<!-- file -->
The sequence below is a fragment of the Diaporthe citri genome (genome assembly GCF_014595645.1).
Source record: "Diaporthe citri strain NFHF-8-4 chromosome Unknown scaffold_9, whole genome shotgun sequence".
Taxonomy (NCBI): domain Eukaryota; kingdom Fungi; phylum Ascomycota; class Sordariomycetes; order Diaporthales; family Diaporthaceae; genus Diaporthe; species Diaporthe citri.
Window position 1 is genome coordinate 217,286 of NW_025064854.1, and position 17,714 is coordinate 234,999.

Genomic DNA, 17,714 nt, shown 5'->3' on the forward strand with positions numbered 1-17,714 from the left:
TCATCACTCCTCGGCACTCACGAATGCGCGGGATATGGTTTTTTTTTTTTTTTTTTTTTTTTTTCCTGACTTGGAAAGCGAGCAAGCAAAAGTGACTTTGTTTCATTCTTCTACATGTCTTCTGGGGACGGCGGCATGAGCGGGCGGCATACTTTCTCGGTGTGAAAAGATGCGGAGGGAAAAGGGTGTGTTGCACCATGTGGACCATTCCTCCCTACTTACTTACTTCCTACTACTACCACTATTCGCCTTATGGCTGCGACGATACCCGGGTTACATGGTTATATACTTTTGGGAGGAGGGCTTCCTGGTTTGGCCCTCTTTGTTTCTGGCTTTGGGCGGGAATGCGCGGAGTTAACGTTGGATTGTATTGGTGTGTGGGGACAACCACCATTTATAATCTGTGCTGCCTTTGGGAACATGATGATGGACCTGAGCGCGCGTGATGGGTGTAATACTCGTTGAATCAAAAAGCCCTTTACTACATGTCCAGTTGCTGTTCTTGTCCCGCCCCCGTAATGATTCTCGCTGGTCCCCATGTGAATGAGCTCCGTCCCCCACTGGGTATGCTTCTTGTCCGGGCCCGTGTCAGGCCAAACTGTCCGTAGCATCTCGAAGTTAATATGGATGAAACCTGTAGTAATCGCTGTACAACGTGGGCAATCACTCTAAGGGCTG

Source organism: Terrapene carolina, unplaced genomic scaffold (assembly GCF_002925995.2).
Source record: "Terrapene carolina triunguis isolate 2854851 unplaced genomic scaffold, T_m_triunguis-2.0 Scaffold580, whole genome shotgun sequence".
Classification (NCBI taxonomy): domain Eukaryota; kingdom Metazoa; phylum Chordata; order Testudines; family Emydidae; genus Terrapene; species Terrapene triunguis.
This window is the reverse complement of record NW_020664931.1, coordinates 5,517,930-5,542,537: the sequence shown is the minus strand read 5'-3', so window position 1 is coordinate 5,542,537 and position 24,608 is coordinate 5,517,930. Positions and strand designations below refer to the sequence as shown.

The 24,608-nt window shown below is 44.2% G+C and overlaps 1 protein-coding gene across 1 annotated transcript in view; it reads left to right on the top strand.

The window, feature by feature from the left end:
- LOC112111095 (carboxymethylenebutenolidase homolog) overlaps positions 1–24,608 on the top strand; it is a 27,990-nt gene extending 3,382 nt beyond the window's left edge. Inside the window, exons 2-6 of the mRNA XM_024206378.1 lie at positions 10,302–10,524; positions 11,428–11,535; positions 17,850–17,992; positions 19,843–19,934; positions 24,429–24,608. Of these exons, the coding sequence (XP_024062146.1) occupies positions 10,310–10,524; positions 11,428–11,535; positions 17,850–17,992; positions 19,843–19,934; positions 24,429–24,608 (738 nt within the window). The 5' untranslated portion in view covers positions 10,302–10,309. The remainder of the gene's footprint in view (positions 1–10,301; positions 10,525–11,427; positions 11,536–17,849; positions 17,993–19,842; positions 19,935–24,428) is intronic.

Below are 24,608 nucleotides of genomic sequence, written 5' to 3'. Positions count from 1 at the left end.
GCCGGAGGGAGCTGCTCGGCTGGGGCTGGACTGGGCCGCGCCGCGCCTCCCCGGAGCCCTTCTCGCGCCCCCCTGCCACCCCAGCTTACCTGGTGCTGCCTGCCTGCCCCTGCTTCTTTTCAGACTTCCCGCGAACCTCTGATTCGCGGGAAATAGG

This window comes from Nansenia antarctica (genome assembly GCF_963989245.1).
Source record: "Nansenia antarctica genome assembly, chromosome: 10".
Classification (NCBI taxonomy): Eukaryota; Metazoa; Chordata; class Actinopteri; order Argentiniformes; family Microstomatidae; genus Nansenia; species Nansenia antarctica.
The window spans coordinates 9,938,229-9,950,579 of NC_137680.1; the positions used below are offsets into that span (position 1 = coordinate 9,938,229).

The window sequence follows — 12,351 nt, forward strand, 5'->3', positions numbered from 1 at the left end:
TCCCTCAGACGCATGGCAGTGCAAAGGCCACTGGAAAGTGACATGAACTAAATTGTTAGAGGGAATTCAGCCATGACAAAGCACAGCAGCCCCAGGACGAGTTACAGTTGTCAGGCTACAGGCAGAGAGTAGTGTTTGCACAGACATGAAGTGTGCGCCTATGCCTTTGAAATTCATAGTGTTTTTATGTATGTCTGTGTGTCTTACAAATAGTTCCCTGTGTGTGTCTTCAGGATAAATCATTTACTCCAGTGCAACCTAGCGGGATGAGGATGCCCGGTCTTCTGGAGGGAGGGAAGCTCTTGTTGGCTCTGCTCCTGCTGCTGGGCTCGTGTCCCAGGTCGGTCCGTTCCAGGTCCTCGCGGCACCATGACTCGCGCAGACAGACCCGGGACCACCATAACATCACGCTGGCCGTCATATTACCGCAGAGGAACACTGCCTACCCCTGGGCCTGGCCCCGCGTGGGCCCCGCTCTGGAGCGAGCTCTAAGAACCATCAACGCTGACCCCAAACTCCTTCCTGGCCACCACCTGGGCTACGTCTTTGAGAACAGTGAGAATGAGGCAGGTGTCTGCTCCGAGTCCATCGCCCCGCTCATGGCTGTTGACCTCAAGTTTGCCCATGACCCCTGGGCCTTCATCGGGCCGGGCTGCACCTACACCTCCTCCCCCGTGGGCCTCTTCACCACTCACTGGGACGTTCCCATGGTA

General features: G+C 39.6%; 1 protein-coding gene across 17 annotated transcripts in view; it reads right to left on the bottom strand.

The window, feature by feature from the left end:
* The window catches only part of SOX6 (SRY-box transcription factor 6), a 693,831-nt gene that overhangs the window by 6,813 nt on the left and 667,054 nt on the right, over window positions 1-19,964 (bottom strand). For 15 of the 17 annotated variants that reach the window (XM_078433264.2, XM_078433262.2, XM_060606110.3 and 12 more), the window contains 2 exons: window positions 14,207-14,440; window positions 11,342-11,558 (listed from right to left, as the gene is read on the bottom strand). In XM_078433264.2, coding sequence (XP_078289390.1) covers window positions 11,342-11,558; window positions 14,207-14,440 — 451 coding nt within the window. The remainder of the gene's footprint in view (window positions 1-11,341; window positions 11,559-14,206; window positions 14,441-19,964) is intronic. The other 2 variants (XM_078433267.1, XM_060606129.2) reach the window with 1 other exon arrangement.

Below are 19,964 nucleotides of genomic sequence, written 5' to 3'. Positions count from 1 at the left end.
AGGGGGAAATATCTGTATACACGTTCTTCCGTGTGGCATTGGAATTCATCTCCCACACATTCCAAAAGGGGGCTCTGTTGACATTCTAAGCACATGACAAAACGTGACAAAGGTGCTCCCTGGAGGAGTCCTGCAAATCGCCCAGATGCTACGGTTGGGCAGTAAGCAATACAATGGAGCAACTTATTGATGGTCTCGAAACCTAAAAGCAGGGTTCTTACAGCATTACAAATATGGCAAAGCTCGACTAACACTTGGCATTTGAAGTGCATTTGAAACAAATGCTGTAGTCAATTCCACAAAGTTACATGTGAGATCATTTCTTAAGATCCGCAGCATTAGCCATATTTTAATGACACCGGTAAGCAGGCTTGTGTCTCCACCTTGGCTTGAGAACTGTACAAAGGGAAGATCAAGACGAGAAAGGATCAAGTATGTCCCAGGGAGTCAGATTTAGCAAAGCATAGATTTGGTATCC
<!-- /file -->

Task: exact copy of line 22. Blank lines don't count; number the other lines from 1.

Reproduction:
General features: G+C 39.6%; 1 protein-coding gene across 17 annotated transcripts in view; it reads right to left on the bottom strand.